American College of Physicians: Internal Medicine — Doctors for Adults ®


Senate bill based on ACP's plans to expand access

The legislation mirrors the College's call for all Americans to have health coverage by the end of the decade

From the May ACP Observer, copyright 2003 by the American College of Physicians.

By Robert B. Doherty

Three years ago, ACP began the long process of developing a comprehensive proposal to make health care coverage available to all Americans.

The task before us was daunting: Develop a plan that would reflect the core values of our members, effectively expand coverage and avoid the political pitfalls that have plagued past efforts to reform the health care system.

Those efforts, however, are now bearing fruit. Legislation has been introduced in the Senate that will translate the College's vision for health care reform into measures that stand a real chance of being enacted.

ACP's distinctive approach

The College has taken a truly distinctive approach to tackle one of the nation's most difficult challenges.

We started by defining our own core principles for health care reform and evaluating the pros and cons of various policy options. We next crafted a comprehensive proposal to expand health insurance coverage that combined these core principles with expert analysis on the feasibility and political viability of the options. Finally, we worked with an influential lawmaker to translate our positions into legislation.

The College's core principles, which the Board of Regents approved in October 2000, presented a vision of what a reformed health care system should look like. (The principles are online.) In those principles, ACP clearly stated that any proposal to expand health insurance coverage should focus on giving all Americans adequate health insurance by the end of the decade.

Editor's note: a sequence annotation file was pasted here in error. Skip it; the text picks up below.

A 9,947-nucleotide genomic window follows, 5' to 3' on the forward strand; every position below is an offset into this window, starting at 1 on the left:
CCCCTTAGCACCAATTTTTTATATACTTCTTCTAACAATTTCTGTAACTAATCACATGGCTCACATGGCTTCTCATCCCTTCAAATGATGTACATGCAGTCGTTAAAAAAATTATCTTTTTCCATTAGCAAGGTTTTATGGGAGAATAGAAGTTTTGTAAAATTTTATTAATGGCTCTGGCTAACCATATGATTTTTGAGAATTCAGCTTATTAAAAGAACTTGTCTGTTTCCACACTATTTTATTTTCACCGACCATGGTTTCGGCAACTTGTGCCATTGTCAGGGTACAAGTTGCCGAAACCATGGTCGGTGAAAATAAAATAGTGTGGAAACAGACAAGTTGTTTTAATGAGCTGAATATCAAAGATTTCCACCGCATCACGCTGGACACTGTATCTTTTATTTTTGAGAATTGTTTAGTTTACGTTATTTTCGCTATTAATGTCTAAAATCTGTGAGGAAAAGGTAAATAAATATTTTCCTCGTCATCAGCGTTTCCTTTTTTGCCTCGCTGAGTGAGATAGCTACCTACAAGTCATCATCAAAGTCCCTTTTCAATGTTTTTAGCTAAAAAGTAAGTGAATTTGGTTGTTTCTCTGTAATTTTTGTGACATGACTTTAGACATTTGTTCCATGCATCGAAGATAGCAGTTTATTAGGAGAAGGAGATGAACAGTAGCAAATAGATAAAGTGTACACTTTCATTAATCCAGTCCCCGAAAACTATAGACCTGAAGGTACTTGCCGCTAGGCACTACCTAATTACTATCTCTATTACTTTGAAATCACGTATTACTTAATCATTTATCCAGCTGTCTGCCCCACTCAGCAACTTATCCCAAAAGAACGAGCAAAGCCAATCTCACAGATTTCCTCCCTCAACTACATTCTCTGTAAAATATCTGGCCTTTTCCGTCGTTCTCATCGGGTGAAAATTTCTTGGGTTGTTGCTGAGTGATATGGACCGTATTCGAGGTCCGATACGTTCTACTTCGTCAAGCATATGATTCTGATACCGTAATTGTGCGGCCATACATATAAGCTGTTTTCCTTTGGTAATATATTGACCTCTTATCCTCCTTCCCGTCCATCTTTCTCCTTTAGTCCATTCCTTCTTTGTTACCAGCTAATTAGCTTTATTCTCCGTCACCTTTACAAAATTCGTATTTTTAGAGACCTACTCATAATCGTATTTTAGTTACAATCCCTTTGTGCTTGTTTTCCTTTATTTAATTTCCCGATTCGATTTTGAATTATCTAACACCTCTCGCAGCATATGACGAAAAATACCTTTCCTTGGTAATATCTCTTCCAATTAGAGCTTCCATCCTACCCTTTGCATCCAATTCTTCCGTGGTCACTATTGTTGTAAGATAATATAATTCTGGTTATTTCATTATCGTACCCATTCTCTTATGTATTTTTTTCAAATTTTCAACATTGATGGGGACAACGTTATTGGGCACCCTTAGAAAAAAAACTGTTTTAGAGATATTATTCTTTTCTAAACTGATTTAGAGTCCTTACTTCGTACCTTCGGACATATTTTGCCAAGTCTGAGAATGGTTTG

The College published several policy monographs that used ACP's core principles as a framework to review the effectiveness and feasibility of various policy options to expand coverage.

Finally, based on the monographs and supporting literature, ACP's Health and Public Policy Committee developed a position paper calling for a series of steps to expand health insurance coverage to all Americans over the next seven years. This paper called on the federal government to expand enrollment in public programs (Medicaid and S-CHIP), provide premium subsidies to some Americans and set up purchasing arrangements modeled after the successful Federal Employees Health Benefit Program. The paper also called for the government to give states a new option to develop their own programs for universal coverage.

ACP's Governors, Regents, councils and other interested parties reviewed the draft paper. It was then revised and submitted to the Board of Regents for final approval. The final version of the paper, which the Board of Regents approved in April 2002, is online.

Turning ACP positions into legislation

The true impact of the College's distinctive approach, however, couldn't be known until our recommendations were tested in the harsh realities of the political process. Position papers aren't worth their weight in paper if lawmakers ignore them.

The good news is that Sen. Jeff Bingaman (D-N.M.), who represents the state with the highest proportion of uninsured residents in the nation, has decided to introduce a bill based directly on the College's seven-year plan. Because he serves on both the Senate Finance and the Health, Education, Labor and Pensions committees—the two committees with jurisdiction over health-related legislation—Sen. Bingaman is in a very good position to move the legislation forward.